National treasure reclaimed: US efforts secure the return of 12 stolen Lebanese artifacts worth millions

News Bulletin Reports
2023-09-08 | 08:28
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National treasure reclaimed: US efforts secure the return of 12 stolen Lebanese artifacts worth millions
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3min
National treasure reclaimed: US efforts secure the return of 12 stolen Lebanese artifacts worth millions

Twelve stolen artifacts from Lebanon are on their way back to their rightful home. While their material value is estimated at nearly nine million dollars, their true worth is immeasurable as they constitute a national treasure.

These artifacts, dating back approximately two thousand years, belong to both the Roman and Greek eras and consist of nine mosaic panels:

- Two depicting autumn and summer from the 5th century AD.
- The gods Neptune and Amphitrite from the 3rd century AD.
- Several panels depicting the god Dionysus.
- King Lycurgus killing Ambrosia.
- Additionally, two marble statues from the 4th century of the legendary twins Castor and Pollux stolen from Aabbasiyyeh in southern Lebanon.
- Lastly, a 1st-century AD bronze statue of a praying Roman athlete stolen from the city of Baalbek.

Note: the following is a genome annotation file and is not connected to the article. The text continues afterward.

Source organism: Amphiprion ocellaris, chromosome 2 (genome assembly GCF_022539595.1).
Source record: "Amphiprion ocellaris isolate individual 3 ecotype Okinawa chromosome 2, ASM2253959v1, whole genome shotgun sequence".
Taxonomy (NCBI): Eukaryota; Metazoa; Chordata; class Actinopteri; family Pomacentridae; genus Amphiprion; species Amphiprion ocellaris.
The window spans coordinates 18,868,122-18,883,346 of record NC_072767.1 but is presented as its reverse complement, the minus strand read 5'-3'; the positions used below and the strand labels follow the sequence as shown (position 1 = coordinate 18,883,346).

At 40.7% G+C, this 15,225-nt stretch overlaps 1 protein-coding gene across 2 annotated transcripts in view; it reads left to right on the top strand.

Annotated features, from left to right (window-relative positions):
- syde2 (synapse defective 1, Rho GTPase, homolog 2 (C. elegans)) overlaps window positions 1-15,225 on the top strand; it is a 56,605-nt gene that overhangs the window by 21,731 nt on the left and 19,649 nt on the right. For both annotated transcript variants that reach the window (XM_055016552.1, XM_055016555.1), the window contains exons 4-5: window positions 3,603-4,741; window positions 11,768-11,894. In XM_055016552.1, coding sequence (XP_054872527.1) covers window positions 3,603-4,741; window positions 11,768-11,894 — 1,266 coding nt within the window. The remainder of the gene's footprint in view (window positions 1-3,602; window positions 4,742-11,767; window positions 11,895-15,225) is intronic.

These pieces were looted from Lebanon over the years, beginning during the war. They were found in New York, either on display in apartments and museums or hidden in warehouses. 

Before reaching art dealers, a Lebanese man was accused of smuggling them from Lebanon and displaying some in his residence in New York. 

The accused is Georges Lotfi, a former pharmacist turned smuggler, who is now wanted by the Interpol.

The Lebanese state did not uncover, pursue, or recover this national treasure. It's an achievement offered to Lebanon by the United States.

This achievement is credited to Assistant District Attorney Colonel Matthew Bogdanos, who headed the antiquities trafficking unit. He led a criminal investigation with a professional team from the New York Public Prosecution investigators, US Homeland Security, and archaeological experts.

Bogdanos is a hero; he is the Indiana Jones of New York, as described by Ambassador Abir Taha Audi, who closely monitored his investigations through extensive correspondence with the Lebanese Ministries of Foreign Affairs and Culture.

Bogdanos will soon be in Lebanon, responding to an invitation from the Minister of Culture, Mohammad Wissam al-Mortada, to honor him alongside Abir Taha, who, on behalf of Lebanon, signed the list of recovered antiquities with the New York District Attorney.

Twelve of these treasures were not all displayed during the ceremony due to their size but were prepared for immediate shipment to Lebanon. They will not return to their archaeological sites but will be exhibited in Beirut's National Museum, as stipulated in the agreement signed in New York.
 

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